Lumbar Degenerative Disc Disease: History of Low Back Pain
The patient is a 62-year-old male with a three year history of low back pain that prevents him from normal activities. Although his leg pain is minimal, it is increased with activity and decreases when lying down.
The examination is normal.
The patient tried physical therapy, nonsteroidal anti-inflammatory drugs, epidural steroid injections, and chiropractic.
Figure 1A. Posterior anterior
Figure 1B. Flexion
Figure 1C. Extension
Figure 2A. Sagittal MRI shows lumbar stenosis and endplate Modic changes at L4-L5
Figure 2B. Axial MRI shows that stenosis is from both a bulging disc and ligament hypertrophy
- Lumbar stenosis, L4-L5
- Instability, L4-L5
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Because of the Modic changes in the endplates at L4-L5, and the major component of back pain in his presentation, it was felt that instability was present at that level. Therefore, decompression alone had a low probability of achieving a successful result. The patient underwent a unilateral L4-L5 MIS TLIF with posterior instrumentation.
Figure 3A. Postoperative anterior posterior x-ray
Figure 3B. Postoperative lateral x-ray
At one year post op, the patient had returned to all preoperative activities, including golf, with minimal pain.
This is a 62-year-old male with predominant back pain with activity-related leg pain that has failed conservative therapy.
Imaging studies are consistent with Grade 1 dynamic listhesis, endplate Modic changes, with stenosis and fluid in the facet joints. All are suggestive of pathology at the L4-L5 level.
While the argument can be entertained as to, "how do we rule out L5-S1 as also being a pain generator," the imaging findings would suggest that the pathology is predominantly at L4-L5 - and, I personally agree that this is the level to treat and ignore L5-S1.
I also agree that given the patient has predominant back pain with instability, that stabilization is indicated.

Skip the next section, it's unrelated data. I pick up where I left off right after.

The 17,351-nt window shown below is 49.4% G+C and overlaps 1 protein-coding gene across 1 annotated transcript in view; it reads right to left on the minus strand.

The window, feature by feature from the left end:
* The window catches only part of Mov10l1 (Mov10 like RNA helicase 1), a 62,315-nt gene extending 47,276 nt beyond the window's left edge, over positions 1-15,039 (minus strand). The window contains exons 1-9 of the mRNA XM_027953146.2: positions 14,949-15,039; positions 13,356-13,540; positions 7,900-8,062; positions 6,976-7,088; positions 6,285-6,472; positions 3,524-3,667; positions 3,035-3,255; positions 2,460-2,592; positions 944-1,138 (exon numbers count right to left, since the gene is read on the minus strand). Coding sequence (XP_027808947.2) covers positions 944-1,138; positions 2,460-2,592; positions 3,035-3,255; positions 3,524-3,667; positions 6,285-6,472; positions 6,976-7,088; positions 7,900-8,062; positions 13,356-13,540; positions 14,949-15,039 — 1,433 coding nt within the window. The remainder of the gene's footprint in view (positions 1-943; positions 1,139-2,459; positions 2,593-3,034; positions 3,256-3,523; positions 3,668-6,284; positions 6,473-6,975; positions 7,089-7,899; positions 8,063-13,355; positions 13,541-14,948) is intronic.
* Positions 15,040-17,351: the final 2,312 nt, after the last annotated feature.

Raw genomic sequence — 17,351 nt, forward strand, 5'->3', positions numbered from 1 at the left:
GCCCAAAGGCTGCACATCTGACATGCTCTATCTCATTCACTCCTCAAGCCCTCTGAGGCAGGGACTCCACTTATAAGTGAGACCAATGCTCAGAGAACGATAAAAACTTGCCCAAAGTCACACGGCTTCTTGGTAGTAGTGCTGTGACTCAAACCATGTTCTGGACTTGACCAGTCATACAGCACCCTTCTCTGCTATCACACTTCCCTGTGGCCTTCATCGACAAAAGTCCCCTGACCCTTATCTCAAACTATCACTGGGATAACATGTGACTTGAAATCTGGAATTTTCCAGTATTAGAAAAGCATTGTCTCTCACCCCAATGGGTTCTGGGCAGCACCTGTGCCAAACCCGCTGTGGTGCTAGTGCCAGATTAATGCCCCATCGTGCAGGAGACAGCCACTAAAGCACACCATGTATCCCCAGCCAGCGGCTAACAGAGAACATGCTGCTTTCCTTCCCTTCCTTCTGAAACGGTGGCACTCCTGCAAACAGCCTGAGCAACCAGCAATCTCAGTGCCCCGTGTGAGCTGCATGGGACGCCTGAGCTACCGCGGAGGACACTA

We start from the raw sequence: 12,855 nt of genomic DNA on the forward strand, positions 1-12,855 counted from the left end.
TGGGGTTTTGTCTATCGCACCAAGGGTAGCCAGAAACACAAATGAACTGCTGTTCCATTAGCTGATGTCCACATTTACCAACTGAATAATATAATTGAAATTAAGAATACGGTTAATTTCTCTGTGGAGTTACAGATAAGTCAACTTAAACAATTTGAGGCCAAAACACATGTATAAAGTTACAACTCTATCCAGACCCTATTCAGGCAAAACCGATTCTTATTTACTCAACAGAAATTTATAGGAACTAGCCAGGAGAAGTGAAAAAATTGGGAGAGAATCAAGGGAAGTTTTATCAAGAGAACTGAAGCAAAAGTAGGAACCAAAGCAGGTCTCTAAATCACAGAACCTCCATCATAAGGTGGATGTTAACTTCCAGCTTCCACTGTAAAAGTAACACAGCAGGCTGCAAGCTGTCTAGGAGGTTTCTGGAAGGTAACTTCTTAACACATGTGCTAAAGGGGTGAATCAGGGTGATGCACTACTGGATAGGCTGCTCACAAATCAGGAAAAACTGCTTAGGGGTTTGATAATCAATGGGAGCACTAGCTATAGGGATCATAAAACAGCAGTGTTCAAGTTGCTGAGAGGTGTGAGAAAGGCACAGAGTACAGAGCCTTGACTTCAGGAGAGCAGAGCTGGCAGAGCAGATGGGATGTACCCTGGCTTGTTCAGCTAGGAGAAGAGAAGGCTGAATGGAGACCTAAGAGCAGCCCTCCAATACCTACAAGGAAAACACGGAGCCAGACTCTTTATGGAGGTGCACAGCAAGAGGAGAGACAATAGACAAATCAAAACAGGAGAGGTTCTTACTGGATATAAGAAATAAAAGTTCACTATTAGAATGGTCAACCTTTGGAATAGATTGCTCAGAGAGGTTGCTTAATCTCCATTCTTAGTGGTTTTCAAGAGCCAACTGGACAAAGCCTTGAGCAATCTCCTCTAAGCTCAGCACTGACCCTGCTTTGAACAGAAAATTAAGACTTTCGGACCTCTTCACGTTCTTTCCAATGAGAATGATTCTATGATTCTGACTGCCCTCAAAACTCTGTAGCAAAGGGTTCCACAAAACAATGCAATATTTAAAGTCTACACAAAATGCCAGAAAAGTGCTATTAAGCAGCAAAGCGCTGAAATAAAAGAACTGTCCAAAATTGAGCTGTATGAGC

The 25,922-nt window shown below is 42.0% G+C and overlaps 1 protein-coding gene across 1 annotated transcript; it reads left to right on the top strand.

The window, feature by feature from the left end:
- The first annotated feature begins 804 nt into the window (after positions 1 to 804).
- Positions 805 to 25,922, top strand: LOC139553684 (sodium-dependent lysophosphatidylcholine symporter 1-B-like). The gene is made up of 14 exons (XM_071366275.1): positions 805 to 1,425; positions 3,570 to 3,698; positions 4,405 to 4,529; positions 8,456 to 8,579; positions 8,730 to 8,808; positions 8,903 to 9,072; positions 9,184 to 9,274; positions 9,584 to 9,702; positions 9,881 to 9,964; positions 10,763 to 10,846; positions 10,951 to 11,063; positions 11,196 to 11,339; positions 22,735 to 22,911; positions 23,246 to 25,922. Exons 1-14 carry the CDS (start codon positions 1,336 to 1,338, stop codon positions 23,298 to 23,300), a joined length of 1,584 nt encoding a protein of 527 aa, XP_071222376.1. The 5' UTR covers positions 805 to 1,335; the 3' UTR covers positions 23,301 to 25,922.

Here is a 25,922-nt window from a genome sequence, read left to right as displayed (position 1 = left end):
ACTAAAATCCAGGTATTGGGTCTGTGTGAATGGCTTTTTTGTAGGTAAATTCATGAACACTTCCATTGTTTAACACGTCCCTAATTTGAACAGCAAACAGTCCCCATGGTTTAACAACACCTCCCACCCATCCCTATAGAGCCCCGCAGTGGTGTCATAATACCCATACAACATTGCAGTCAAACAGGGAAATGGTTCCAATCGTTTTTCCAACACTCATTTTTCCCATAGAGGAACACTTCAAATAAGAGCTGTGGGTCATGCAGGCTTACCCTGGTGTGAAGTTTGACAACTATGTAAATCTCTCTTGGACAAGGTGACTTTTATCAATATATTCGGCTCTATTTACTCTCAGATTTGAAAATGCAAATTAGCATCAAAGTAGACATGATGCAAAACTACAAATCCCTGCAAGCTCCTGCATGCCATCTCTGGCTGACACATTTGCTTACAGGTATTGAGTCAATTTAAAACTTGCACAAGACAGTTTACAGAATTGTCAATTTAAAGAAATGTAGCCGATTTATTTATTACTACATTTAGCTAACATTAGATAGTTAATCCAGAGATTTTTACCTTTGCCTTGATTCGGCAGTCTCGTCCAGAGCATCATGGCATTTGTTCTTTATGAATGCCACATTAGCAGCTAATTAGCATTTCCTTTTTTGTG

Stabilization may be with or without a fusion. The only other possibility I would introduce would be consideration for a non-fusion dynamic stabilization. Given that we do not have good long-term outcome data on non-fusion stabilization, the gold standard of stabilization with fusion seems appropriate for this patient.
An MIS TLIF provides for stabilization with fusion and without the collateral damage associated with extensive muscle stripping. In the setting of predominant back pain, this may be an important consideration.
John J. Carbone, MD
Orthopaedic Spine Surgeon
Harborview Reconstructive Spine and Orthopaedic Specialists
This patient demonstrates a classic picture of mechanical back pain. Pain worsens with activity or load and resolves when supine. A helpful, though controversial study, is a lumbar discogram, which may help delineate which disc and the extent or number of painful discs present.
The patient has failed nonoperative care and is no longer able to continue normal activities. While the MRI may demonstrate foraminal stenosis, the symptoms are not consistent with radiculopathy or leg pain due to neural compression, so decompressive surgery alone is not indicated.
Of the selected treatments, only spinal fusion surgery and disc replacement surgery directly address back pain and indirectly foraminal stenosis. The MRI clearly demonstrates facet arthrosis. Disc replacement alone would not address the posterior elements and is therefore contraindicated.
The type of spinal fusion selected is specific to the surgeon's preference and experience. Similar results have been demonstrated by open decompression / fusion, mini-open decompression / fusion, or posterior stand alone (no TLIF or PLIF with anterior support) decompression fusion.
The concept of spinal fusion for the successful treatment of axial back pain is the take home message in this case.